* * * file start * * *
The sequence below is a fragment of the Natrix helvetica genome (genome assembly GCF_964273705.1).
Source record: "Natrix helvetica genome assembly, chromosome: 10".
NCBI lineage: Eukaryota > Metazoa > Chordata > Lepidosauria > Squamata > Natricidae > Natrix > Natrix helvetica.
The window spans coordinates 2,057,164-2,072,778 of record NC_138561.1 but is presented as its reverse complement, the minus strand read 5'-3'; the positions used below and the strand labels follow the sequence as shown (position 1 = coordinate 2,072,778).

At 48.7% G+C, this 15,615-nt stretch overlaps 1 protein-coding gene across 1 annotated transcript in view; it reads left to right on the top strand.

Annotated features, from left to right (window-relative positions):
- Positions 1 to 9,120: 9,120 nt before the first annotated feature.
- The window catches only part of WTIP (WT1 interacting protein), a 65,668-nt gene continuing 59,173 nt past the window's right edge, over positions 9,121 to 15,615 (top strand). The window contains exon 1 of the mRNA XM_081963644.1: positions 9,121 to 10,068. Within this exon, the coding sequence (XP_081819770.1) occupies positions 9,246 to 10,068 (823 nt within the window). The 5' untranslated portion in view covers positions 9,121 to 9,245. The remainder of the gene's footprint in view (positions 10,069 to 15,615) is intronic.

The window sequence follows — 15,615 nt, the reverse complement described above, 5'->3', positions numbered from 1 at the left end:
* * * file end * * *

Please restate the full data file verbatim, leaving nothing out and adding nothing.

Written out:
The sequence below is a fragment of the Natrix helvetica genome (genome assembly GCF_964273705.1).
Source record: "Natrix helvetica genome assembly, chromosome: 10".
NCBI lineage: Eukaryota > Metazoa > Chordata > Lepidosauria > Squamata > Natricidae > Natrix > Natrix helvetica.
The window spans coordinates 2,057,164-2,072,778 of record NC_138561.1 but is presented as its reverse complement, the minus strand read 5'-3'; the positions used below and the strand labels follow the sequence as shown (position 1 = coordinate 2,072,778).

At 48.7% G+C, this 15,615-nt stretch overlaps 1 protein-coding gene across 1 annotated transcript in view; it reads left to right on the top strand.

Annotated features, from left to right (window-relative positions):
- Positions 1 to 9,120: 9,120 nt before the first annotated feature.
- The window catches only part of WTIP (WT1 interacting protein), a 65,668-nt gene continuing 59,173 nt past the window's right edge, over positions 9,121 to 15,615 (top strand). The window contains exon 1 of the mRNA XM_081963644.1: positions 9,121 to 10,068. Within this exon, the coding sequence (XP_081819770.1) occupies positions 9,246 to 10,068 (823 nt within the window). The 5' untranslated portion in view covers positions 9,121 to 9,245. The remainder of the gene's footprint in view (positions 10,069 to 15,615) is intronic.

The window sequence follows — 15,615 nt, the reverse complement described above, 5'->3', positions numbered from 1 at the left end: